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Posted on April 15, 2012 by Ash
The Ardmeanach Peninsula with Loch Scridain on the left.
I went on my own up to Mull for a few days at the end of March. On my first full day there I climbed Ben More, 966 metres tall and the island’s only Munro - my seventh. On my third day there I took the ferry across to Iona and visited the ruined nunnery and restored abbey, and the next day I had an eleven-hour drive back to Sheffield. On my second full day on Mull – the 31st of March - I went for a walk to see MacCulloch’s fossil tree.
I left the car at the National Trust car-park just past Tiroran on the Ardmeanach Peninsula and set off west along a Landrover track. It was a beautiful day, warm enough for shorts and t-shirt for the most part. The previous day I’d climbed Ben More in dense fog, relying on map and compass to reach the summit and descending in chilly rain. The day after, on Iona, the weather was miserably overcast and drizzly. But the day I chose to visit the fossil tree was absolutely lovely. Lucky me!
Looking back at the farmhouse at Burg, the last inhabited house on the peninsula and home to the only person I saw on my whole six-hour walk – an old man who stood looking after me once I’d passed by. Today this farmhouse and a small bothy are about all that’s left here, but over fifty people lived at Burg before the Highland clearances in the 1840s. East of Burg, there were also settlements at Culliemore and Salachry, but these too were cleared in the 1800s for sheep-farming. I saw a lot of ruins of small buildings along the track.
This 19th-century monument stands in the centre of a ruined iron age fort – you can see the thick, curved wall in the right of the picture. This “probable D-shaped semibroch or a sub-oval dun” is known as Dun Bhuirg. Archaeological notes are available at the Royal Commission on the Ancient and Historic Monuments of Scotland’s website.
It was also called Castle Dare at one time. A plaque on the other side of the monument, erected by Mr. John Hamilton Turner, reads:
Puir wee lassie. According to Walking on the Isle of Mull by Terry Marsh, Daisy’s family owned the Tiroran and Carsaig Estates. She died, aged twelve, when the small boat she was in with her brothers Ronald and Leslie was overtaken by a storm as they sailed to Carsaig. The boat capsized and sank with Daisy caught in the rigging; the boatmen and her brothers survived. Her proper name was Helen Margaret Cheape. [I found this further information here.]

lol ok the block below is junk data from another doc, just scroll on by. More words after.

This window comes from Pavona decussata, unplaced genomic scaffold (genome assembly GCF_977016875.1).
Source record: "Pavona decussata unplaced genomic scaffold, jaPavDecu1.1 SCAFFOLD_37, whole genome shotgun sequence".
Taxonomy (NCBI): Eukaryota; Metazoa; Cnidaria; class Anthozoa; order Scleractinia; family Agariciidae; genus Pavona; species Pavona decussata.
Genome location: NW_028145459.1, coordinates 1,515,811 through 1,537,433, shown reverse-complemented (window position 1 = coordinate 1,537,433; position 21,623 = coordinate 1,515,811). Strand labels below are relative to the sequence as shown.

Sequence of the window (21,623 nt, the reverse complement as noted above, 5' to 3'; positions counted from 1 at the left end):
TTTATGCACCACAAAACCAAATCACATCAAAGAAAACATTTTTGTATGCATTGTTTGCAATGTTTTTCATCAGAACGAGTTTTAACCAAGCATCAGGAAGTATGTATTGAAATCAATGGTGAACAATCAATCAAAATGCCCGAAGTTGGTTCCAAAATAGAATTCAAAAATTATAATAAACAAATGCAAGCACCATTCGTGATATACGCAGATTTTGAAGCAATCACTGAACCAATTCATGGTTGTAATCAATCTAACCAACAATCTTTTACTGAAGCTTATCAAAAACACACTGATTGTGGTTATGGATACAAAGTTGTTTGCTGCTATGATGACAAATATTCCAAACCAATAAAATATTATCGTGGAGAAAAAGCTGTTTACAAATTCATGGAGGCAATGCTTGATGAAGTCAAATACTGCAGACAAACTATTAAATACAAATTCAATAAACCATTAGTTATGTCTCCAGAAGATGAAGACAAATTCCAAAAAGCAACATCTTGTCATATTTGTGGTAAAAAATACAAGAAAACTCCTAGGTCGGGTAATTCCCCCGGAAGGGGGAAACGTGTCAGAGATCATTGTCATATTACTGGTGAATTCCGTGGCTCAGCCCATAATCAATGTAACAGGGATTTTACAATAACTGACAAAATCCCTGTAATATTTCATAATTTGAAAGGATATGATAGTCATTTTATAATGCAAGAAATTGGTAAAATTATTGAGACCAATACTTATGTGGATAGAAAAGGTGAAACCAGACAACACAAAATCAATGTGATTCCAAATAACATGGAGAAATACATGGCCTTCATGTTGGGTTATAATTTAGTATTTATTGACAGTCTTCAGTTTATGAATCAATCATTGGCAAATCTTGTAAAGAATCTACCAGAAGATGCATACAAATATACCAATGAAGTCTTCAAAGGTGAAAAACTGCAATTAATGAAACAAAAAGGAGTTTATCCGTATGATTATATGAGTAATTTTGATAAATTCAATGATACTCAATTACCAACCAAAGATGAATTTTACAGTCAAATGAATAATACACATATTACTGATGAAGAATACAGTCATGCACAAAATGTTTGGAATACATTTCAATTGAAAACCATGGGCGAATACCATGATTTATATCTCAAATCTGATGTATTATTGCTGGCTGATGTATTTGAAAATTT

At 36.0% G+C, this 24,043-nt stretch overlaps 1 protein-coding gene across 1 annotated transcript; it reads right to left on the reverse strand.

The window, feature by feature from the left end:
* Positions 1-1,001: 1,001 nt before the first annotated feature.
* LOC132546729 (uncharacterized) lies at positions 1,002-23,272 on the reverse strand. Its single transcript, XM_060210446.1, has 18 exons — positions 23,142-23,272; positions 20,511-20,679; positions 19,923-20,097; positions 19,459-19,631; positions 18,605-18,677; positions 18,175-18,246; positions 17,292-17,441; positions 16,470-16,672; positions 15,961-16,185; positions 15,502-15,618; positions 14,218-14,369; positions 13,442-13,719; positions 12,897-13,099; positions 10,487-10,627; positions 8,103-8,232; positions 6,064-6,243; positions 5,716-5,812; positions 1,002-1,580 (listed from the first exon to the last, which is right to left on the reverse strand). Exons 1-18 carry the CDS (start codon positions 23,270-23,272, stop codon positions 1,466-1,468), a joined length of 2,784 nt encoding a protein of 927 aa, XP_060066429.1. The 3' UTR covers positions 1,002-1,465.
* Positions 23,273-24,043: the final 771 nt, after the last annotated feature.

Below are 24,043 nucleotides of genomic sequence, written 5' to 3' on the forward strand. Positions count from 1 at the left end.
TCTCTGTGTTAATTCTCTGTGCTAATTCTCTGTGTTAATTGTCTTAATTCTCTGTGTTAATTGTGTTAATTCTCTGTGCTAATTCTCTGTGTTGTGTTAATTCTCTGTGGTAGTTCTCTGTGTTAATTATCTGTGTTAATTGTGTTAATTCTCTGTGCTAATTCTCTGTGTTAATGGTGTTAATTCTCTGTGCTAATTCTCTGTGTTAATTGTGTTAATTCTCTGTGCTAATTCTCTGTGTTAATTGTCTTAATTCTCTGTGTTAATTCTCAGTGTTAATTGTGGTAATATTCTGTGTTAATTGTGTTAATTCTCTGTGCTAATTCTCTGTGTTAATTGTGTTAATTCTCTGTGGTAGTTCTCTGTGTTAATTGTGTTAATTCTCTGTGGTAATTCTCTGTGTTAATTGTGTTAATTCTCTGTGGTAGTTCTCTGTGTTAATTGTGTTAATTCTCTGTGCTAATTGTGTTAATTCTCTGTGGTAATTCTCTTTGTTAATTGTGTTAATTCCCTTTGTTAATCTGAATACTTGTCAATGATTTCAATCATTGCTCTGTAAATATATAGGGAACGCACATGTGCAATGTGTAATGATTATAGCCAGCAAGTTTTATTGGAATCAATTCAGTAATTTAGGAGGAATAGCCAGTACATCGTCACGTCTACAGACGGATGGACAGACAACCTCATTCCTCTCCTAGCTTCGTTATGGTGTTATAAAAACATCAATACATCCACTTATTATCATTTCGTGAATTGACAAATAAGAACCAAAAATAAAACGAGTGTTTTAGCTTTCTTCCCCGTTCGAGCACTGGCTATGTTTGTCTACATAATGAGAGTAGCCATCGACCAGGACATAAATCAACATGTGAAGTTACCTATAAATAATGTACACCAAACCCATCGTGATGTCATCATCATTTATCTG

Looking east, back along Loch Scridain.
At one point in my walk, I rounded a corner and was surprised by this sight: two stags (red deer or roe?), a family of feral goats, and a buzzard!
This mad wheel of basaltic cooling columns is in the sea close to MacCulloch’s fossil tree. I have read that this wheel itself was formed by lava cooling around a tree – we’re seeing a horizontal cross-section of the tree and the surrounding lava, whereas MacCulloch’s tree is seen in vertical cross-section. It seemed to me that this wheel was the terrifying maw of a gigantic kraken.
The wheel and a collection of more regular vertical cooling columns.
Even closer to MacCulloch’s fossil tree, the path takes you to a rusty old ladder that leads down onto this stony beach. The ladder looked very old and seriously corroded, so it was an act of faith to climb down it. An even older and rustier ladder still hangs on beside it!
And so, finally, to MacCulloch’s fossil tree – after a four hour walk which I reduced to two hours on the return leg simply by taking next to no photographs.
The tree was probably swallowed up by a lava flow from Ben More, then an active volcano, between fifty and sixty million years ago during the Paleogene period. Although the fossil today is mainly just an imprint, at the time its discovery by John MacCulloch in 1819 the imprint was lined with a two-inch deep layer of charcoal which has since been removed by souvenir hunters and unscrupulous geologists. The remains of the stump are capped by concrete to preserve what is left.
Perhaps a more pertinent example [of quenching] is MacCulloch’s Tree in Ardmeanach of the western Mull magmatic comples of Scotland. Here a large (~2 x 15 m) upright Eocence (~55 Ma) conifer (Taxodioxylon) has been encased in a columnar basalt lava flow. The clearly defined quenched margins are of a thickness approximately that of the radius of the tree (see Figure 7). In addition to the distinct quenched margins, also clear in this example is notable horizontal columnar jointing or fracturing due to contraction upon cooling. Columnar jointing is an indicator of the direction of cooling, with the trend of the columns being in the direction of the local strongest influence on cooling. This pattern of jointing shows the major effect of this tree in quenching massive flowing basalt.
I’ve annotated my photo to match Figure 7 in Marsh & Coleman’s paper, which they caption: ‘Upright Paleocene conifer caught in a thick basalt flow in Scotland. The distinctive quenched rinds have been noted along with the strong horizontal columnar jointing reflecting the overall effect of quenching and local rapid cooling. Also notice the man for scale. (after Emeleus and Bell, 2005).’ Emeleus and Bell are the authors of The Paleogene Volcanic Districts of Scotland. I provide the scale!
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